“During the investigation conducted by this Office on 3 September 2002, it was initially gathered that the true lessees of the complainant were Mr. and Mrs. Vicente De La Cuesta, the parents of herein respondent, in the amount of P6,000.00 a month. Respondent used to live with them in the said premises. However, in January of 2001, Mr. and Mrs. De La Cuesta left for the province to stay there for good leaving respondent and her family in the apartment. Complainant and respondent never had any written contract of lease on the premises vacated by her parents. However, respondent continued to occupy the premises and even paid rentals for the first three (3) months of her family’s stay in the premises from January 2001. Thereafter, no other payments were made by respondent. For respondent’s failure to pay her monthly rentals, a complaint was filed before the Tanggapan ng Barangay, Sikatuna Village 3, Quezon City. On 7 July 2001, complainant and respondent appeared before the Barangay Lupon where the latter acknowledged that as of 31 July 2001 her outstanding rental arrears amounts to P27,000.00 and she (respondent) promised to pay the same by the end of the month (July 2001). However, respondent never made good her promise to pay as agreed and persistently failed to pay the succeeding monthly rentals. Again, a conference was scheduled before the Barangay Lupon on 3 September 2001 for the same case but respondent never appeared thereat. As a consequence, her non-appearance was made the basis for the issuance of a certification to file action in court by the Lupon.

In a handwritten note dated 16 February 2002, Ms. Hernaez promised to vacate the premises by the end of the month of February 2002. However, she failed to fulfill the same. On March 1, 2002, Ms. Hernaez executed a promissory note and acknowledged her indebtedness to complainant in the amount of P51,000.00 and promised to pay the same even after she vacated the property. Based from the records, it appears that as of August 2002, the total rental arrears of Ms. Hernaez amounted to Eighty Five Thousand Pesos (P85,000.00). As alleged by complainant, she surreptitiously vacated the premises on August 31, 2002. At the time this administrative case was filed in this Office, a case for ejectment and collection of unpaid rentals against Ms. Hernaez is now pending trial before the Quezon City Metropolitan Trial Court.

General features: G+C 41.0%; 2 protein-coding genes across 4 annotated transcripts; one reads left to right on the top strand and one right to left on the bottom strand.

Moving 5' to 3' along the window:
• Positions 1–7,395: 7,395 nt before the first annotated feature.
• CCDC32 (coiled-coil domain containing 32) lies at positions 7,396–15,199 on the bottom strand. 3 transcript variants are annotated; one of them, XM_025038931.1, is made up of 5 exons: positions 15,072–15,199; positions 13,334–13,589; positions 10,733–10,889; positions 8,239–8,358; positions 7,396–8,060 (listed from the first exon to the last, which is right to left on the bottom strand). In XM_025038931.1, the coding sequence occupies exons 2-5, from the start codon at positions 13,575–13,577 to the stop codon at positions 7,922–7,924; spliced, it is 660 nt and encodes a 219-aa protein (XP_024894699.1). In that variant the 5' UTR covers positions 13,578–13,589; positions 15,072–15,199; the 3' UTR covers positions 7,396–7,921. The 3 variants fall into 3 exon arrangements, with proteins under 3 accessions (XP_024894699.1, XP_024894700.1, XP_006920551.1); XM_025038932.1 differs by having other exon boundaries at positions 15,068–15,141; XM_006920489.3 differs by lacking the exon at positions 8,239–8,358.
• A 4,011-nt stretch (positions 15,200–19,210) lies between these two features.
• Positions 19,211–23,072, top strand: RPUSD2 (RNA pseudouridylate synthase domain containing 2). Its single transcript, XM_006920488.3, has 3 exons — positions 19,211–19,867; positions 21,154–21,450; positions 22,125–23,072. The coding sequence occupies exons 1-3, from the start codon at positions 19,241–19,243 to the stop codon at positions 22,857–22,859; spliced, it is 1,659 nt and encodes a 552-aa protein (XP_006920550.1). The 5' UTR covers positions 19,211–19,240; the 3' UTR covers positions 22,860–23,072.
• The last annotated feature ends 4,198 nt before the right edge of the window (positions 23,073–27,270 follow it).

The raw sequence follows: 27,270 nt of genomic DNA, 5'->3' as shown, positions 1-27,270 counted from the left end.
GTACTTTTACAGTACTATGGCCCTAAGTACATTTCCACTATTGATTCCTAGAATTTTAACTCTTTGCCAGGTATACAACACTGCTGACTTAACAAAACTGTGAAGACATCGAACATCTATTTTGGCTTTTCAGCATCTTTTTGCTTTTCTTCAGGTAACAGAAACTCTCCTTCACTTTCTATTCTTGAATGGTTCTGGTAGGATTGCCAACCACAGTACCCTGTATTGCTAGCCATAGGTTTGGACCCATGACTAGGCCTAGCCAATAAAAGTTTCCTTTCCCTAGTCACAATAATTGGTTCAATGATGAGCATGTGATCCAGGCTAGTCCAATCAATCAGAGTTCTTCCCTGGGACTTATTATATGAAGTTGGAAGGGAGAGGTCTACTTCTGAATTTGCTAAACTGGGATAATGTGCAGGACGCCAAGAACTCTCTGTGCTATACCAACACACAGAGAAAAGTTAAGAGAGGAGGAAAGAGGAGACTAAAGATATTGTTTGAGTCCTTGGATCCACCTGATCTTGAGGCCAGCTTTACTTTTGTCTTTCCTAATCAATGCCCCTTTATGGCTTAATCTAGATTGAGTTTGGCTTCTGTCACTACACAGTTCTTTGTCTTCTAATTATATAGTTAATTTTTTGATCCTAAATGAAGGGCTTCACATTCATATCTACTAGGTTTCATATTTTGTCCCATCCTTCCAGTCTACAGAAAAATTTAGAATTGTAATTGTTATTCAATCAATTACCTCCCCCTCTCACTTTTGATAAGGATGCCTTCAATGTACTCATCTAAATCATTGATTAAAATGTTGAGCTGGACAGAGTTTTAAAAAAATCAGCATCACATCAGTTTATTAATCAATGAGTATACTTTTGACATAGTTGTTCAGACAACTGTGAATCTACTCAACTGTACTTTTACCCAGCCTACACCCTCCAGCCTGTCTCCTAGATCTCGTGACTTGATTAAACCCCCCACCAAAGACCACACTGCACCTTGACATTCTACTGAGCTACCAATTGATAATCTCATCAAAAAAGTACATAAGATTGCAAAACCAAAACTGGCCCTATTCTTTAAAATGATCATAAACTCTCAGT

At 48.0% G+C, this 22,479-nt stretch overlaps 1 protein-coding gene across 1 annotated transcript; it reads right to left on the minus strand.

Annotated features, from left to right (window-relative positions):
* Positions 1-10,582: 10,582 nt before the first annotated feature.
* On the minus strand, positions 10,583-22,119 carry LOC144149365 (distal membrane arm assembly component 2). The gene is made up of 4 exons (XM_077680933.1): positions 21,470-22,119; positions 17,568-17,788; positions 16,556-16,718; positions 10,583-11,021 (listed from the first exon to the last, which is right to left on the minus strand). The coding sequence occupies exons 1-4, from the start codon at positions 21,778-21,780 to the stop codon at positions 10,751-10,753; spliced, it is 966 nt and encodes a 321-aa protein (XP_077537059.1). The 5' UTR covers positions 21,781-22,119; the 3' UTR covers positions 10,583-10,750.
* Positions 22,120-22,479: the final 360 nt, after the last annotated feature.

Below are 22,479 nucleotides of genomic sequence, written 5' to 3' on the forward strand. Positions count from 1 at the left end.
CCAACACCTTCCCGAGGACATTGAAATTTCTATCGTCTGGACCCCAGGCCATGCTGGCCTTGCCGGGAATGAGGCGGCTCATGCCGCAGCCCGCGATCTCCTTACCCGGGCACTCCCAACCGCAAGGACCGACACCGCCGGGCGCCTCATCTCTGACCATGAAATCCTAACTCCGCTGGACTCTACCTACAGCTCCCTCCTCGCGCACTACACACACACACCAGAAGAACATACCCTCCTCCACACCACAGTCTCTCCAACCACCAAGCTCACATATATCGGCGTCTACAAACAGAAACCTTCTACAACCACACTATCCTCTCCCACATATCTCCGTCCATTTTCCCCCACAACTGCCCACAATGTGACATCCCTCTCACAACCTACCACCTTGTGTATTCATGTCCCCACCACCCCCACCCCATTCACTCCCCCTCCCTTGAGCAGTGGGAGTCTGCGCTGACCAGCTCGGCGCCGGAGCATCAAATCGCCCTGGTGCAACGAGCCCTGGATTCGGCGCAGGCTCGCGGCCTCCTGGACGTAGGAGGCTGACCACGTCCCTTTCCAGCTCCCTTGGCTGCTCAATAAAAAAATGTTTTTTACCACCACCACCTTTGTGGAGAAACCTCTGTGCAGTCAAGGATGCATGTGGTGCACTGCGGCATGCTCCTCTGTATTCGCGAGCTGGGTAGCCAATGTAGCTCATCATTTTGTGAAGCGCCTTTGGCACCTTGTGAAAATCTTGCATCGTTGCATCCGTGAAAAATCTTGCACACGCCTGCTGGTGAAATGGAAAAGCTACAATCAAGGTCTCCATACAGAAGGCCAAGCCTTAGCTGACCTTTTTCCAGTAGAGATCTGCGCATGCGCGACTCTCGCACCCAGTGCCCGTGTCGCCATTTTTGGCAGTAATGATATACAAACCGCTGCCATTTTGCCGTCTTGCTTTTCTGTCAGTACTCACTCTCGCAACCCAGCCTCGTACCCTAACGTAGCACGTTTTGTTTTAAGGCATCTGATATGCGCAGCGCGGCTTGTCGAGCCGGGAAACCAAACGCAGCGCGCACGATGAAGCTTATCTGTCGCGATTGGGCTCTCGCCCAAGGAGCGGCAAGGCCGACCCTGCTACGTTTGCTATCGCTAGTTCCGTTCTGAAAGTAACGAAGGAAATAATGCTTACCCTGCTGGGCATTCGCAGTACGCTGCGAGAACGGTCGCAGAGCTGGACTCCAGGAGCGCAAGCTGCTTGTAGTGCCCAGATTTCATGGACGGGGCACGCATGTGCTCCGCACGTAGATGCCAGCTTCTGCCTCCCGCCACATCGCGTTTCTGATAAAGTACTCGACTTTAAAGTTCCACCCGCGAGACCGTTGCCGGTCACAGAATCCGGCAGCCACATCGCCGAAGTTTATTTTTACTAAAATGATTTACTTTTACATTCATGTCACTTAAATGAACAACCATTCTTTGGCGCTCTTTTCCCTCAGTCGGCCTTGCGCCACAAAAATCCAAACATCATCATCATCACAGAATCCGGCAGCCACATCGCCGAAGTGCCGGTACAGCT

During the scheduled conference of this case, complainant expressed willingness to enter into a compromise agreement with respondent which the latter readily agreed. After two successive conferences scheduled on different dates with the parties, no amicable settlement was arrived at due to the stubborn attitude of respondent. Complainant even proposed that payment be made on a staggered basis and promised to withdraw her complaint if respondent would only fulfill her obligations. Despite said offer, respondent never bothered to settle her account not even for a cent. In view of respondent’s failure to settle her obligations with complainant, the latter decided to push through with this administrative complaint, hence, this recommendation.”

Atty. Candelaria recommended that Hernaez be suspended for ten (10) working days for willful failure to pay her just debts, with a stern warning that a repetition of the same or similar offense shall be dealt with more severely.  Atty. Candelaria is of the view that although this is Hernaez’s first offense, reprimand is too light a penalty for the offense committed. Atty. Candelaria opines that Hernaez’s continuing failure to pay her rentals in arrears is indicative of her lack of intention to pay her just and valid debts. Moreover, Hernaez clandestinely left the premises and never bothered to inform Entena of her whereabouts.  Hernaez, being an employee of the highest court of the land, should have been an epitome of integrity and honesty.

The Court’s Ruling